With the holiday season in full stride, it won’t be long before our kids will head back to school. Perhaps for you, this school year has been filled with challenges for your children. Have you ever wondered how to adequately express those issues to your child’s teacher or principal? Today, on the show, we explore some strategies.
Mike and Kristin were recently interviewed by our good friend, Jami Kaeb from The Forgotten Initiative Podcast on how to navigate school challenges with children who have experienced significant trauma. In this replay, they offer practical advice to help parents navigate the challenges their children experience at school.
Notes and Quotes:
Why is school a challenge for kids from trauma?
- Anything can be a trigger for kids from trauma.
- Some things, in a very typical school day, will just be too much for a child from trauma.
- There are many things below the surface that you cannot see.
A couple of challenging times to be aware of:
- Transition times, like before and after holidays
- Beginning of the school year. It can be tricky to figure out who the teacher is, their understanding of trauma, how much information to share
How to offer a “heads up” to teachers:
- “Head’s up! My son was adopted. I just want to let you know that he went through quite a bit of trauma when he was younger. Here’s a couple things to watch for but if you are having a great year, awesome.”
- “Hey, my child had to cope by being endearing/cute/sneaky. If you notice anything like that, can you just let me know?”
- Have a beginning conversation that gives enough information to let teachers know what to watch for and when you would like to be contacted about certain behaviors.
- You don’t have to tell them ALL of it, but be proactive in helping the teachers to understand your child and their special circumstances.
How can we work well with teachers and administrators?
- Get to know the teachers and administrators on a personal level.
- Own your actions. Apologize if you need to.
- Remember that no professional wants to be called out and made to feel stupid.
- Keep your emotions in check in meetings with teachers and administrators.
- Find a sounding board/friend to talk it out and then narrow down what you need to go in a share.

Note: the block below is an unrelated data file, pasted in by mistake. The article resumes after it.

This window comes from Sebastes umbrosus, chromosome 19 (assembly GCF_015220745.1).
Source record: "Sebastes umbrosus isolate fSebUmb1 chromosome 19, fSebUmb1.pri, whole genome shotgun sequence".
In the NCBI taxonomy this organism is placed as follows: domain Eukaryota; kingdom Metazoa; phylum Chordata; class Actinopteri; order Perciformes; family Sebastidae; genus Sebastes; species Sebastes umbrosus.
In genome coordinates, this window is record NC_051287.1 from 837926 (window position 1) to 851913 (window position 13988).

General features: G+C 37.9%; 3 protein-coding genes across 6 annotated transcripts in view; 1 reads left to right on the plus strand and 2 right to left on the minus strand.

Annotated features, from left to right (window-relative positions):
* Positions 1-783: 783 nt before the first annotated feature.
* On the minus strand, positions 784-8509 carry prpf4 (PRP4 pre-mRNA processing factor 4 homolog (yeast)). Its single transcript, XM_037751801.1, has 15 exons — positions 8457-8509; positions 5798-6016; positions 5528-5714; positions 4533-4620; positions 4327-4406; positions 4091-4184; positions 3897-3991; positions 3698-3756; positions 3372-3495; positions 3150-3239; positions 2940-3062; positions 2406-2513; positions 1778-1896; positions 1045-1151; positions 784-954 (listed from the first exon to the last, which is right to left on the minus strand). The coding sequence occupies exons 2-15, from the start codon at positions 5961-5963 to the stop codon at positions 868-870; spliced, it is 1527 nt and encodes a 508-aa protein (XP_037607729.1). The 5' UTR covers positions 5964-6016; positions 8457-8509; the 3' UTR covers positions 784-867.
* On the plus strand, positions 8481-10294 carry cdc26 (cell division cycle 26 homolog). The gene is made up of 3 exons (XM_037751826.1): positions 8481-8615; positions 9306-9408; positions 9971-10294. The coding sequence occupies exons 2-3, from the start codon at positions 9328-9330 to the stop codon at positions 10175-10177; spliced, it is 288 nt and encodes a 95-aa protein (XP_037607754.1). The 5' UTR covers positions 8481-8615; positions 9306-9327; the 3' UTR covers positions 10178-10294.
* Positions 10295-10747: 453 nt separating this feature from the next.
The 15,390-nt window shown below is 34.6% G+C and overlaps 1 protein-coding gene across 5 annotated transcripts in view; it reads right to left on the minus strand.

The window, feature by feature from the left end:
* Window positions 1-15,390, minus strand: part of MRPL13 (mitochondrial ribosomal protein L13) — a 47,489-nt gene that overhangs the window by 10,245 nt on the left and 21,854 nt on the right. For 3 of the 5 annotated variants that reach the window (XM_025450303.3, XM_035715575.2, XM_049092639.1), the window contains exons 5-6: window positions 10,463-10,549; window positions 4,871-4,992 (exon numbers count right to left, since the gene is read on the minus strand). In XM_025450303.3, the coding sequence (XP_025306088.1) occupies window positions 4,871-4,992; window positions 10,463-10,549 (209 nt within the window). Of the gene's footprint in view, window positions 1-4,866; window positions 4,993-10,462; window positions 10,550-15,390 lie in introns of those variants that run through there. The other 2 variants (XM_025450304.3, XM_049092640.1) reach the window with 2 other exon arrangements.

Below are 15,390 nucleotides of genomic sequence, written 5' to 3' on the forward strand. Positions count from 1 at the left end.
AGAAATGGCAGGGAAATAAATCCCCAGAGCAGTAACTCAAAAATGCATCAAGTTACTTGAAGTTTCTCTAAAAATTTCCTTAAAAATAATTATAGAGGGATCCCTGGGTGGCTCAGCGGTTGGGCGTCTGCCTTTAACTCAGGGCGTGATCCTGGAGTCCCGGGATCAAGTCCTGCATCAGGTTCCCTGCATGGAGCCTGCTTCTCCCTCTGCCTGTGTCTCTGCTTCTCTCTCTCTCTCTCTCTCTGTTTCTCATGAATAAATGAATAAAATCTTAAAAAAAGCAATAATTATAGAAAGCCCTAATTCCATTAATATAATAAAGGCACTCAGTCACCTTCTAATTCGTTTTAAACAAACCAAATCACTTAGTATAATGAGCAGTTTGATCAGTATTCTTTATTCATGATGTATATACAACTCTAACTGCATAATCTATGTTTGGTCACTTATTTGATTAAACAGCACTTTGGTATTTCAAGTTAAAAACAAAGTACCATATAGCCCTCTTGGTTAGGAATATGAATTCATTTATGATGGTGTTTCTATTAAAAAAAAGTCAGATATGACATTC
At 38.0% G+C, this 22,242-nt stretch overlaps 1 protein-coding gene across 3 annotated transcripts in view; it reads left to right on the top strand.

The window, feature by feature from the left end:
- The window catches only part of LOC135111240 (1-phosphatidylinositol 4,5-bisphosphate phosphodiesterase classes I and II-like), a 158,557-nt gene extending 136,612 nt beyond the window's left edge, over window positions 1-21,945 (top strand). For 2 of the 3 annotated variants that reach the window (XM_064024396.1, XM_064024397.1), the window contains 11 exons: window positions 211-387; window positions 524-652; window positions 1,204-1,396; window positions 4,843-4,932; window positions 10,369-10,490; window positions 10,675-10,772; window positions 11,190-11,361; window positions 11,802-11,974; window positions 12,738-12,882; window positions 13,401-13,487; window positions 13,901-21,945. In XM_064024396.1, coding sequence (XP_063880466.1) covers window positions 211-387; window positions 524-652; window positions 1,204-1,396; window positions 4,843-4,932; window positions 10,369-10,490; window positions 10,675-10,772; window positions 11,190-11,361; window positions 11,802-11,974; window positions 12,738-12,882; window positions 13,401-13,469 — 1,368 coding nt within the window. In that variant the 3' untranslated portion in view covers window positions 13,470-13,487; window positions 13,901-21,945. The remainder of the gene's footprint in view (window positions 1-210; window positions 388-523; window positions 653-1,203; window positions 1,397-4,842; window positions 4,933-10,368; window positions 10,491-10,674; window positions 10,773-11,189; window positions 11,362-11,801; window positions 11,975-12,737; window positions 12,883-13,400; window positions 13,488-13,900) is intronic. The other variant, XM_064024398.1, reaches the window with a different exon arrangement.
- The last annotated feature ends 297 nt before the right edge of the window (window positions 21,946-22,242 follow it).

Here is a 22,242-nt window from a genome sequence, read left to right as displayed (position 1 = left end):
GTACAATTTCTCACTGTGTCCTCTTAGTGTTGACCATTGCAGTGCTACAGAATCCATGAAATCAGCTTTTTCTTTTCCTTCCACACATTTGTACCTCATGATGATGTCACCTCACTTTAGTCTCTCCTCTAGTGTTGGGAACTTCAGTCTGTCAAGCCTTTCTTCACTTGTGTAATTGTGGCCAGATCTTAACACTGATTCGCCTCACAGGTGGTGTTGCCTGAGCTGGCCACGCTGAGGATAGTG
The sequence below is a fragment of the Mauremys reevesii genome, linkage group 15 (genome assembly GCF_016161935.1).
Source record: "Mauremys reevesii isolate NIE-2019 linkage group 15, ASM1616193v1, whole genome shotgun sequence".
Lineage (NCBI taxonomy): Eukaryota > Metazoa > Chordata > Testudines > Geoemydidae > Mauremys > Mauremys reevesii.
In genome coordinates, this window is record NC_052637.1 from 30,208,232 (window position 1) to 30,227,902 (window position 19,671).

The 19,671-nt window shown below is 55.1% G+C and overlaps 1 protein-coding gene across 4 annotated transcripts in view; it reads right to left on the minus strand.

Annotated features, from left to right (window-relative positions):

- Communication is key. Deal with conflicts and issues as they arise.
- Remember that everyone is on the same team.
What Parents Can do to Help their Children Succeed
- Know what your role is.
- Take on a position of observance over teaching.
- Ask yourself what you want your kids to succeed in. Character matters more than achievement.
- Focus in on what truly matters, which is the heart.
- Create a space where your child knows they are delighted in.
- Scorn, shame, and lecturing won’t work. Check out How to Correct Your Child Without Shaming
- Don’t be embarrassed because of your kids and let your own shame affect how you treat your child.
How do you advocate for your kids with school projects that bring up shame and loss, such as “bring in your baby pictures?”
- First, stay in communication with the teacher.
- Stay calm.
- Communicate about feelings with your children. Acknowledge feelings and help them work through it.
- View the tricky projects as an opportunity to learn to work through emotions.
Dealing with the holidays:
- Proactively let the teachers know this may be a hard season. Communicate.
- Set appropriate boundaries. You may have to avoid some things like the classroom holiday parties.
- Cut out certain events. Too much is just too much.
- Stand your ground but also be willing to compromise.
- Make your own “ideal.” It may look different than what others do or what you thought your expectations were.
- What will my child remember? What is going to make this a really good holiday season.
The Main Things To Remember:
Communicate with grace and remember: It’s O.K. to not be O.K. Everyone is not going to get all of this parenting thing right. There are wins and losses. We are all going to make mistakes. Get up and move forward.
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